John Zorn. Tzadik 7332
Composers have always used elements of popular music to make high art. The suites of Bach and entire movements of Mahler would never have appeared without the seeds of middlebrow entertainment. John Zorn cultivates this ﬁeld, and for The Gift works a corner of it called The ’60s.
We were in love with the sun then, with California, Hawaii: it was the morning of the surf guitar. Then, for an hour or two, we fell head over sandals for anything that came from the East, or maybe the Middle East, but in any case we sighed for any place that wasn’t here: it was the afternoon of the fawn over the exotic. I spy Nehru-jacketed tourists sipping Turkish coffee to the strains of sidewalk shawms and djembes by day, draining Seven and Sevens to lounge bands by night.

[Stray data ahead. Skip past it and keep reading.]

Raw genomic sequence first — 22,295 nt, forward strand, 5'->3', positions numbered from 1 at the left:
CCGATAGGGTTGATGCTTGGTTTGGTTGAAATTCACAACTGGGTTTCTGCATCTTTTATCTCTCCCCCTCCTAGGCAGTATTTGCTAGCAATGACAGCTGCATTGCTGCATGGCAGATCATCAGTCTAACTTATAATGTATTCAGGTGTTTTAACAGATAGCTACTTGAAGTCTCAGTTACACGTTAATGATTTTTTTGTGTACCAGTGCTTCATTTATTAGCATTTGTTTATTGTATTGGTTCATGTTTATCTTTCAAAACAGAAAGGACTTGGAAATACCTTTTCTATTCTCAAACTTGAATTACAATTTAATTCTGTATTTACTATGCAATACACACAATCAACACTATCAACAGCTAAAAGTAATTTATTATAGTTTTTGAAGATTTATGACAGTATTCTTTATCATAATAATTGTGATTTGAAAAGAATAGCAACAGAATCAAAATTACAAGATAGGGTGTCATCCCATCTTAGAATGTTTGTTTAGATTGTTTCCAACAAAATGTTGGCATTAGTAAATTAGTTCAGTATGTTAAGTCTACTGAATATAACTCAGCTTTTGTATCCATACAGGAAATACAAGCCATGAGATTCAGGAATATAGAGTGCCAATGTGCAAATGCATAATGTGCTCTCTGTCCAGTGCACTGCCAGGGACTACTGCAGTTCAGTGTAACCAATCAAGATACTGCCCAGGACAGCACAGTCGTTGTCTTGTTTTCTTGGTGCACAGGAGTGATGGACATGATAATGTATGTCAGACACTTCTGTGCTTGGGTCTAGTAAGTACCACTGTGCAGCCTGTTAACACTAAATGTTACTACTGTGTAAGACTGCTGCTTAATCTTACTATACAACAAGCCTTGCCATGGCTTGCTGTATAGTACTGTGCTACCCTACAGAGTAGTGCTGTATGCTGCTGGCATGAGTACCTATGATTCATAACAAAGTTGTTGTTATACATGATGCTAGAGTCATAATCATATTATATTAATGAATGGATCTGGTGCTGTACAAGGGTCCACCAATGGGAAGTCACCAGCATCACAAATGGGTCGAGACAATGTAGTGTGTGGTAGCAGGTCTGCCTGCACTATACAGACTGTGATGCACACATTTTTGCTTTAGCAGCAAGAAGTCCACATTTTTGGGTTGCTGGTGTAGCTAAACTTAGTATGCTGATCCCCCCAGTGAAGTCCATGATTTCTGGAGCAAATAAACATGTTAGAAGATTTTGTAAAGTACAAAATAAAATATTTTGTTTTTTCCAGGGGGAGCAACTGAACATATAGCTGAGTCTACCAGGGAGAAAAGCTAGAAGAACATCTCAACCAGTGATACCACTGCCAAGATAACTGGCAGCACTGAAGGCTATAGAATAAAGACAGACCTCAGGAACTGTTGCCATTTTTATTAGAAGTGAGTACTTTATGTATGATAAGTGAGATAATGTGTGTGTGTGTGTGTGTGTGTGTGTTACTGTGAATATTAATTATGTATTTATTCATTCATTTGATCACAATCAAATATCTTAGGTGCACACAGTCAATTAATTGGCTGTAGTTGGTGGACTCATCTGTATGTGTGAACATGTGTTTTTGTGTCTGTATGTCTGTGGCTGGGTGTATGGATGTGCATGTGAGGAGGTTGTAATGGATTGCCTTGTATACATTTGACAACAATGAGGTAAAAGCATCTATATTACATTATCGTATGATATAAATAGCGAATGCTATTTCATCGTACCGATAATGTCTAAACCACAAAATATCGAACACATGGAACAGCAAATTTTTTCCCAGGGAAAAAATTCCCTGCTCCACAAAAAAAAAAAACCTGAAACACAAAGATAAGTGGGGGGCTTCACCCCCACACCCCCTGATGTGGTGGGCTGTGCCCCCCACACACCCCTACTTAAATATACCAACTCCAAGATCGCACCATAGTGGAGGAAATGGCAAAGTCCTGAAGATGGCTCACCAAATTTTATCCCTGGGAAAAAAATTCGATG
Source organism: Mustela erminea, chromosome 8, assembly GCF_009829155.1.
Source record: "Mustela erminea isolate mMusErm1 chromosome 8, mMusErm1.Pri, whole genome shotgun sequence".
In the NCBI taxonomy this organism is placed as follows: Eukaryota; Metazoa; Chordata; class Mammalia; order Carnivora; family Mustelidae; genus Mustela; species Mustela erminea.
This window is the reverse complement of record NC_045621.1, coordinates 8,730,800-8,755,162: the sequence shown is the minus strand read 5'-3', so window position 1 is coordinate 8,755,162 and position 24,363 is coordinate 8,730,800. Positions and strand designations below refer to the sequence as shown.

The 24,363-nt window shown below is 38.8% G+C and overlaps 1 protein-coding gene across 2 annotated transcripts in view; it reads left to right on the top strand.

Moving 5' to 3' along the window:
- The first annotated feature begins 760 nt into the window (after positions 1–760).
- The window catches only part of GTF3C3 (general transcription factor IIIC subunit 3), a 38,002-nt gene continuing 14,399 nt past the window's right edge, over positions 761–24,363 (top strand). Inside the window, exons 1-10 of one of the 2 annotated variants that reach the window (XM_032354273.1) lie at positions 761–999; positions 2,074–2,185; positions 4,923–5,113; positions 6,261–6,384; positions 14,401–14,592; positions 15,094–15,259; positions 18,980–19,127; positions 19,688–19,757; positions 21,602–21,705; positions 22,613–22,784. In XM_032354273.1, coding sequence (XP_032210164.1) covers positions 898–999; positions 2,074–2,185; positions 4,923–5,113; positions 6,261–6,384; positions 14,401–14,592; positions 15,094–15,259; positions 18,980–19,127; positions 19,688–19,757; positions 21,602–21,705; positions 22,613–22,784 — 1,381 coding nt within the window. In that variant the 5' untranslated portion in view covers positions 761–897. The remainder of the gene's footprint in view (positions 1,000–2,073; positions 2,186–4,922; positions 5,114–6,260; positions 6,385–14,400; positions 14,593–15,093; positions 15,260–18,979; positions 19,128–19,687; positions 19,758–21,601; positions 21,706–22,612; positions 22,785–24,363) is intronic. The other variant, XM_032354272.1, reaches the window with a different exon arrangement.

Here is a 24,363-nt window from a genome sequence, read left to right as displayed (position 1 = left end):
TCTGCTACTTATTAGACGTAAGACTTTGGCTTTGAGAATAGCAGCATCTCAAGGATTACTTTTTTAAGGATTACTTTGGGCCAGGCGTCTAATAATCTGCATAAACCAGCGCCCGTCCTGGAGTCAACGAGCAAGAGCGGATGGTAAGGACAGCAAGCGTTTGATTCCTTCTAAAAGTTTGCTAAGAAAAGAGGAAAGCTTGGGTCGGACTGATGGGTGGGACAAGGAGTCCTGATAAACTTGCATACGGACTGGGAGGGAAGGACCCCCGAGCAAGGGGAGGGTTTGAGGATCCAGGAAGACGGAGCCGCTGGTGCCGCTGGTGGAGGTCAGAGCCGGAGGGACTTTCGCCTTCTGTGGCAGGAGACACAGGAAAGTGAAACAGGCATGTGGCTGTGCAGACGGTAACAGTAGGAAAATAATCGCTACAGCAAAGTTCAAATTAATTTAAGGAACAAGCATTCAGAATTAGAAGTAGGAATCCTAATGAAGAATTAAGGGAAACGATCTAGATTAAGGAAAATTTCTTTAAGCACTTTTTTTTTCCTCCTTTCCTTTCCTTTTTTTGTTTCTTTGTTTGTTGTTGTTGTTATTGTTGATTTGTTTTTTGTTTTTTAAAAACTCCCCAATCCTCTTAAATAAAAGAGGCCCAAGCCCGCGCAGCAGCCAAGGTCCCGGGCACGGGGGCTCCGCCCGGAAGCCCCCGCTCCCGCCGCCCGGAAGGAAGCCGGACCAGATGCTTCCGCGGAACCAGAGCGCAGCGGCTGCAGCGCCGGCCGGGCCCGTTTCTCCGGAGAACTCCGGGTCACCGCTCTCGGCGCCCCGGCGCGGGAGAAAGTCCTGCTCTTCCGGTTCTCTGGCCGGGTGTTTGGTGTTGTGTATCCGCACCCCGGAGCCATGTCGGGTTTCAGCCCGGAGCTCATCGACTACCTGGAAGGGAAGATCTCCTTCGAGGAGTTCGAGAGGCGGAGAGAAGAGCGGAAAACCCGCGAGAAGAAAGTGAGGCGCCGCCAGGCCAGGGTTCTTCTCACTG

John Zorn gets the milieu, and—far from mocking it—he uses his materials the way any good composer does, with respect. His repetitive harmonies and snaky melodies hold our attention long enough to make us smile at the world he so lovingly recreates. Is it pop? Is it serious? Oh, serious as a gavotte, maybe. But from “Makahaa” and “The Quiet Surf” to “Samarkan” and “Mao’s Moon,” Zorn opens a gift for us: the remembrance of how the sun felt then.